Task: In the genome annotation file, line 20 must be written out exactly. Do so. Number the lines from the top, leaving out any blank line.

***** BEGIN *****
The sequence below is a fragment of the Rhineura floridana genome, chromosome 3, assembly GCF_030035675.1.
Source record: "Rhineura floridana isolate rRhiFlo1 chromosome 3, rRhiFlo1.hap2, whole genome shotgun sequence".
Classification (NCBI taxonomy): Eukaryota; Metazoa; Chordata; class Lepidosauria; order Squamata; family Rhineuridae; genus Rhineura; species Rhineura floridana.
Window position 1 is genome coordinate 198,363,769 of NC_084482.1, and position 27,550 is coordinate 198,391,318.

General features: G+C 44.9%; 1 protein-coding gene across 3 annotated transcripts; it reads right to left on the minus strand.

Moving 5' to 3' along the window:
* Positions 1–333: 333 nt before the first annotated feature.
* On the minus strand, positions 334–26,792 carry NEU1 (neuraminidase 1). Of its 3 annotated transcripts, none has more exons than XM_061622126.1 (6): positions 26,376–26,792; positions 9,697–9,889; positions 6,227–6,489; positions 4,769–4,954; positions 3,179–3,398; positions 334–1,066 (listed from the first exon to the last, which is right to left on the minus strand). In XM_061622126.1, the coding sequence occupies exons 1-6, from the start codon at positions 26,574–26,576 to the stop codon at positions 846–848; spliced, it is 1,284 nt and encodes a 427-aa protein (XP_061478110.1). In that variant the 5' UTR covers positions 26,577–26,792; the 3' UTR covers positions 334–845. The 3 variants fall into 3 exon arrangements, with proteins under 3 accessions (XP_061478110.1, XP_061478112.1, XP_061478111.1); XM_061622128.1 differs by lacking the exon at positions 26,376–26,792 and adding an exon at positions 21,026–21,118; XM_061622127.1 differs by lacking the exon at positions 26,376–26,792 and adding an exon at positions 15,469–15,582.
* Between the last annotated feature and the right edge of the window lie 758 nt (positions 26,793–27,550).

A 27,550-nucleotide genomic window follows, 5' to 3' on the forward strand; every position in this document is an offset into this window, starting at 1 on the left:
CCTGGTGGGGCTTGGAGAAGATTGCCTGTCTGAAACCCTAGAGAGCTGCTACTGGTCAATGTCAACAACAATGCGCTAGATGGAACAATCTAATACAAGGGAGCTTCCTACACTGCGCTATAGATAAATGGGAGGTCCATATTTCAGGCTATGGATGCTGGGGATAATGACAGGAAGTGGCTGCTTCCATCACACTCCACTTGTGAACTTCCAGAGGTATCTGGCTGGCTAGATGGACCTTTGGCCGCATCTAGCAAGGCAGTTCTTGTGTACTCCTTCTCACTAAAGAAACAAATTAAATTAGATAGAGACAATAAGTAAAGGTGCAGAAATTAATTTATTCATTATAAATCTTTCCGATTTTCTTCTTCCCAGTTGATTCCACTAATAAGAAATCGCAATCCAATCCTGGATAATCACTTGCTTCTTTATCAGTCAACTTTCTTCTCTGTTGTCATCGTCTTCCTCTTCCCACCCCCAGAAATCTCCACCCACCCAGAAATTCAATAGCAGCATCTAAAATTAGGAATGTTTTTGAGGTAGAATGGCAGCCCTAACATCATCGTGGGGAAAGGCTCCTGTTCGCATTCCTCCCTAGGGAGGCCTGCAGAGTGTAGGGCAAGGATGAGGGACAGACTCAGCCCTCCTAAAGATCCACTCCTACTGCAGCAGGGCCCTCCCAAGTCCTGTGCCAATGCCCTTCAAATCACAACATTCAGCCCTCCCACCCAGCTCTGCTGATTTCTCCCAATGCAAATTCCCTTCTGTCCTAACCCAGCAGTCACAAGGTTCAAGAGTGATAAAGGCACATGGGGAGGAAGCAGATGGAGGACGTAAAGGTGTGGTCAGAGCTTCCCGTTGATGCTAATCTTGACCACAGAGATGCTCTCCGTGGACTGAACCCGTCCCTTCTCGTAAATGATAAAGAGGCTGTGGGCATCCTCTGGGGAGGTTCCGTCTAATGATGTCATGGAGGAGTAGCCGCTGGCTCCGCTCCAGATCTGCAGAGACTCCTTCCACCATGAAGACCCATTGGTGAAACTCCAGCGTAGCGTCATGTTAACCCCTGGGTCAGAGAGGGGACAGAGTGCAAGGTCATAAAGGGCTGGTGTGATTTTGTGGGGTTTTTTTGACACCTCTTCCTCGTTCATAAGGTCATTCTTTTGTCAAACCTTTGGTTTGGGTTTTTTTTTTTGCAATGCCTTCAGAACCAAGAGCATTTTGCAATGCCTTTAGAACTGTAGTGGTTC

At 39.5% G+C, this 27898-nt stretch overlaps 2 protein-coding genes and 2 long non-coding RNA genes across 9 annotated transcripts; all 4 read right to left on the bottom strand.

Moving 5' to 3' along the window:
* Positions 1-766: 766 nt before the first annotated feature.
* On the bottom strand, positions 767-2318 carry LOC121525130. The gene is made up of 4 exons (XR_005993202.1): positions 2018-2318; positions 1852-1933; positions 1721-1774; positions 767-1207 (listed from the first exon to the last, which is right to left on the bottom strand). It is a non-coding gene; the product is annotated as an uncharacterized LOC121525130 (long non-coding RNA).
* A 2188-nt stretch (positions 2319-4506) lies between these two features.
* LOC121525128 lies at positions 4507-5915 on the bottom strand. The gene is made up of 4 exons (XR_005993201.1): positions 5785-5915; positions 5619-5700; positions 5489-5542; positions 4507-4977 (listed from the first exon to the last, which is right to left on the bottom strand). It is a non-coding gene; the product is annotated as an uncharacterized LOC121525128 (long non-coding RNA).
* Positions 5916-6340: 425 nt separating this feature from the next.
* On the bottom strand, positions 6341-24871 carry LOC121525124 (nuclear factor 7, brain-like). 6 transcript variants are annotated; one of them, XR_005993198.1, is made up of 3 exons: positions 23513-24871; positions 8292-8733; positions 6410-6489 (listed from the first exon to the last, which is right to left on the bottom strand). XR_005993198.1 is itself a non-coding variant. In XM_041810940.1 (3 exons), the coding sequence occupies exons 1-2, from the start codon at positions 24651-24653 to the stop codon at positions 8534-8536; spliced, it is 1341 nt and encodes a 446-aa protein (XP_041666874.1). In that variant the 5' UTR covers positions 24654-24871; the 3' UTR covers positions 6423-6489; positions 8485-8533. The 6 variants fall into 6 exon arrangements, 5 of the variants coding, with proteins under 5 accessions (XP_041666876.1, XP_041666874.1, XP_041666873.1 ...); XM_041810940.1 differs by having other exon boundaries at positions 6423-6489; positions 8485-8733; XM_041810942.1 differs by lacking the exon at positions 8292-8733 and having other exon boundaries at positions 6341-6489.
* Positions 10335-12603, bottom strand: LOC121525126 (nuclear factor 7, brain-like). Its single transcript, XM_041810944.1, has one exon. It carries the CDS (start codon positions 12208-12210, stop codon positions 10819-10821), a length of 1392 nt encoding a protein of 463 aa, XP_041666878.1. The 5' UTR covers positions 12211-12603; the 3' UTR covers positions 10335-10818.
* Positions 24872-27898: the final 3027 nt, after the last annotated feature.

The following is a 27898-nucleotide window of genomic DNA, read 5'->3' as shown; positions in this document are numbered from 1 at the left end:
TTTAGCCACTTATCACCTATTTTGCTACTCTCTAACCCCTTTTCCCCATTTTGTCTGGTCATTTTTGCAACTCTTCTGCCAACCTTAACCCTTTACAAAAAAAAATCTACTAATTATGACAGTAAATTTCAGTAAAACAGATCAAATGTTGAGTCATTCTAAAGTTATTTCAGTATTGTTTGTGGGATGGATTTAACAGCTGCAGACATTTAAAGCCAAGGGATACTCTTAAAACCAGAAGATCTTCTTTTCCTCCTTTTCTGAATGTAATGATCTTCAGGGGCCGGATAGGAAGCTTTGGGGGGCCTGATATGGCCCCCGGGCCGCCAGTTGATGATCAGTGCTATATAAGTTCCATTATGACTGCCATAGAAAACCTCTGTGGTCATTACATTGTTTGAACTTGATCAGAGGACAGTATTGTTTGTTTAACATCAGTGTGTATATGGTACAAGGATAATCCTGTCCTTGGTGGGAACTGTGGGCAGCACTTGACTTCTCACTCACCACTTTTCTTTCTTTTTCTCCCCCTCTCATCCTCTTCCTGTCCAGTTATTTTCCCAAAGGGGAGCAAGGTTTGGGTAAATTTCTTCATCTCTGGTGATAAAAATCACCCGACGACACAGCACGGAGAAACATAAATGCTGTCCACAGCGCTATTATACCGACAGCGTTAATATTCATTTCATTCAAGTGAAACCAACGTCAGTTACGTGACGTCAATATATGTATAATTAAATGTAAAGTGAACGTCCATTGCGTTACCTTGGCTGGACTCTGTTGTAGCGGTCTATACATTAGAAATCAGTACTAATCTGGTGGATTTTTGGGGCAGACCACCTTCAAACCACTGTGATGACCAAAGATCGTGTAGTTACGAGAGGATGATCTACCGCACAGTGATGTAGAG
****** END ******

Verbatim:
* Positions 10335-12603, bottom strand: LOC121525126 (nuclear factor 7, brain-like). Its single transcript, XM_041810944.1, has one exon. It carries the CDS (start codon positions 12208-12210, stop codon positions 10819-10821), a length of 1392 nt encoding a protein of 463 aa, XP_041666878.1. The 5' UTR covers positions 12211-12603; the 3' UTR covers positions 10335-10818.